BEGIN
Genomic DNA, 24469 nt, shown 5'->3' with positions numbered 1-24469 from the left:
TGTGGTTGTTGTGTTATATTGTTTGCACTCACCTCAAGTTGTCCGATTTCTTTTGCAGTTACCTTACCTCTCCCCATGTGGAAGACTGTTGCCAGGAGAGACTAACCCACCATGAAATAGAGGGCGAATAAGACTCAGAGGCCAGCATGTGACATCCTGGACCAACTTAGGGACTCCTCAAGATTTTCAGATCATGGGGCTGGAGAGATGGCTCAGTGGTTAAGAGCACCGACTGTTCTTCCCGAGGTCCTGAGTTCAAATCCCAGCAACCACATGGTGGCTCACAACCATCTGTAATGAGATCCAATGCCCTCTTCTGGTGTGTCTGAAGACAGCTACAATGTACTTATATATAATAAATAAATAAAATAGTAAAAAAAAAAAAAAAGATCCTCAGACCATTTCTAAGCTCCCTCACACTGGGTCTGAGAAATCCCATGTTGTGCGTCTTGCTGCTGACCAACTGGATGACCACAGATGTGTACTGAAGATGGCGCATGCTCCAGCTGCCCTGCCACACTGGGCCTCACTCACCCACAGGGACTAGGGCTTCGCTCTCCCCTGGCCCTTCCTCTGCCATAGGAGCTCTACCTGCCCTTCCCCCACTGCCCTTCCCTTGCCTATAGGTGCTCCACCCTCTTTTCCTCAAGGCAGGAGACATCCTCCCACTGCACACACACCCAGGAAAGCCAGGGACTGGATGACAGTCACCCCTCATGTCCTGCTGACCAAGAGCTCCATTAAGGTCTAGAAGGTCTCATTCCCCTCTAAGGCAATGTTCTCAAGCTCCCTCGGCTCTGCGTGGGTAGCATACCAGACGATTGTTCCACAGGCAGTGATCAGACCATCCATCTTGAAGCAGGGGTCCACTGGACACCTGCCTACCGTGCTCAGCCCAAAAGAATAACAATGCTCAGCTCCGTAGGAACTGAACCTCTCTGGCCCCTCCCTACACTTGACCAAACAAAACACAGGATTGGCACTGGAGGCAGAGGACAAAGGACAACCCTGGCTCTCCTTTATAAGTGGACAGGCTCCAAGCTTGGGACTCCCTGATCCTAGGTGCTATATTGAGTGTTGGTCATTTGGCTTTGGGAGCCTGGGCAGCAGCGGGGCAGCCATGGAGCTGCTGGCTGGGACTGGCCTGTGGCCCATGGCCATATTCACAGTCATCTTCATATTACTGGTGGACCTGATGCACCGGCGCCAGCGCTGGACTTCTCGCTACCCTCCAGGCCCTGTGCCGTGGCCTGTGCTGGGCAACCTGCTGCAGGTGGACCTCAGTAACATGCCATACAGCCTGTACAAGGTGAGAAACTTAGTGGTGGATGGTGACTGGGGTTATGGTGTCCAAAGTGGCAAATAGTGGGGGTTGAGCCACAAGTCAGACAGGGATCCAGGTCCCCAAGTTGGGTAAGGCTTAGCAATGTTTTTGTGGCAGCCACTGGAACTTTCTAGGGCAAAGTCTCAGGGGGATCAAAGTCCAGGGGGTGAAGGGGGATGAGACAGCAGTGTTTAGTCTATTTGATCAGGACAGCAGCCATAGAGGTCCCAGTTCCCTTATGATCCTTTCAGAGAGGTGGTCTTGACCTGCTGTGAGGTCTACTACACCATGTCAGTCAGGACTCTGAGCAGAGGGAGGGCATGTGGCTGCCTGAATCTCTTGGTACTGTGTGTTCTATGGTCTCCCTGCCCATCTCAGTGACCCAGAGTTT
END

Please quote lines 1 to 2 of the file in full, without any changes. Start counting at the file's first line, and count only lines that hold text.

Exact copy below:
Genomic DNA, 24469 nt, shown 5'->3' with positions numbered 1-24469 from the left:
TGTGGTTGTTGTGTTATATTGTTTGCACTCACCTCAAGTTGTCCGATTTCTTTTGCAGTTACCTTACCTCTCCCCATGTGGAAGACTGTTGCCAGGAGAGACTAACCCACCATGAAATAGAGGGCGAATAAGACTCAGAGGCCAGCATGTGACATCCTGGACCAACTTAGGGACTCCTCAAGATTTTCAGATCATGGGGCTGGAGAGATGGCTCAGTGGTTAAGAGCACCGACTGTTCTTCCCGAGGTCCTGAGTTCAAATCCCAGCAACCACATGGTGGCTCACAACCATCTGTAATGAGATCCAATGCCCTCTTCTGGTGTGTCTGAAGACAGCTACAATGTACTTATATATAATAAATAAATAAAATAGTAAAAAAAAAAAAAAAGATCCTCAGACCATTTCTAAGCTCCCTCACACTGGGTCTGAGAAATCCCATGTTGTGCGTCTTGCTGCTGACCAACTGGATGACCACAGATGTGTACTGAAGATGGCGCATGCTCCAGCTGCCCTGCCACACTGGGCCTCACTCACCCACAGGGACTAGGGCTTCGCTCTCCCCTGGCCCTTCCTCTGCCATAGGAGCTCTACCTGCCCTTCCCCCACTGCCCTTCCCTTGCCTATAGGTGCTCCACCCTCTTTTCCTCAAGGCAGGAGACATCCTCCCACTGCACACACACCCAGGAAAGCCAGGGACTGGATGACAGTCACCCCTCATGTCCTGCTGACCAAGAGCTCCATTAAGGTCTAGAAGGTCTCATTCCCCTCTAAGGCAATGTTCTCAAGCTCCCTCGGCTCTGCGTGGGTAGCATACCAGACGATTGTTCCACAGGCAGTGATCAGACCATCCATCTTGAAGCAGGGGTCCACTGGACACCTGCCTACCGTGCTCAGCCCAAAAGAATAACAATGCTCAGCTCCGTAGGAACTGAACCTCTCTGGCCCCTCCCTACACTTGACCAAACAAAACACAGGATTGGCACTGGAGGCAGAGGACAAAGGACAACCCTGGCTCTCCTTTATAAGTGGACAGGCTCCAAGCTTGGGACTCCCTGATCCTAGGTGCTATATTGAGTGTTGGTCATTTGGCTTTGGGAGCCTGGGCAGCAGCGGGGCAGCCATGGAGCTGCTGGCTGGGACTGGCCTGTGGCCCATGGCCATATTCACAGTCATCTTCATATTACTGGTGGACCTGATGCACCGGCGCCAGCGCTGGACTTCTCGCTACCCTCCAGGCCCTGTGCCGTGGCCTGTGCTGGGCAACCTGCTGCAGGTGGACCTCAGTAACATGCCATACAGCCTGTACAAGGTGAGAAACTTAGTGGTGGATGGTGACTGGGGTTATGGTGTCCAAAGTGGCAAATAGTGGGGGTTGAGCCACAAGTCAGACAGGGATCCAGGTCCCCAAGTTGGGTAAGGCTTAGCAATGTTTTTGTGGCAGCCACTGGAACTTTCTAGGGCAAAGTCTCAGGGGGATCAAAGTCCAGGGGGTGAAGGGGGATGAGACAGCAGTGTTTAGTCTATTTGATCAGGACAGCAGCCATAGAGGTCCCAGTTCCCTTATGATCCTTTCAGAGAGGTGGTCTTGACCTGCTGTGAGGTCTACTACACCATGTCAGTCAGGACTCTGAGCAGAGGGAGGGCATGTGGCTGCCTGAATCTCTTGGTACTGTGTGTTCTATGGTCTCCCTGCCCATCTCAGTGACCCAGAGTTT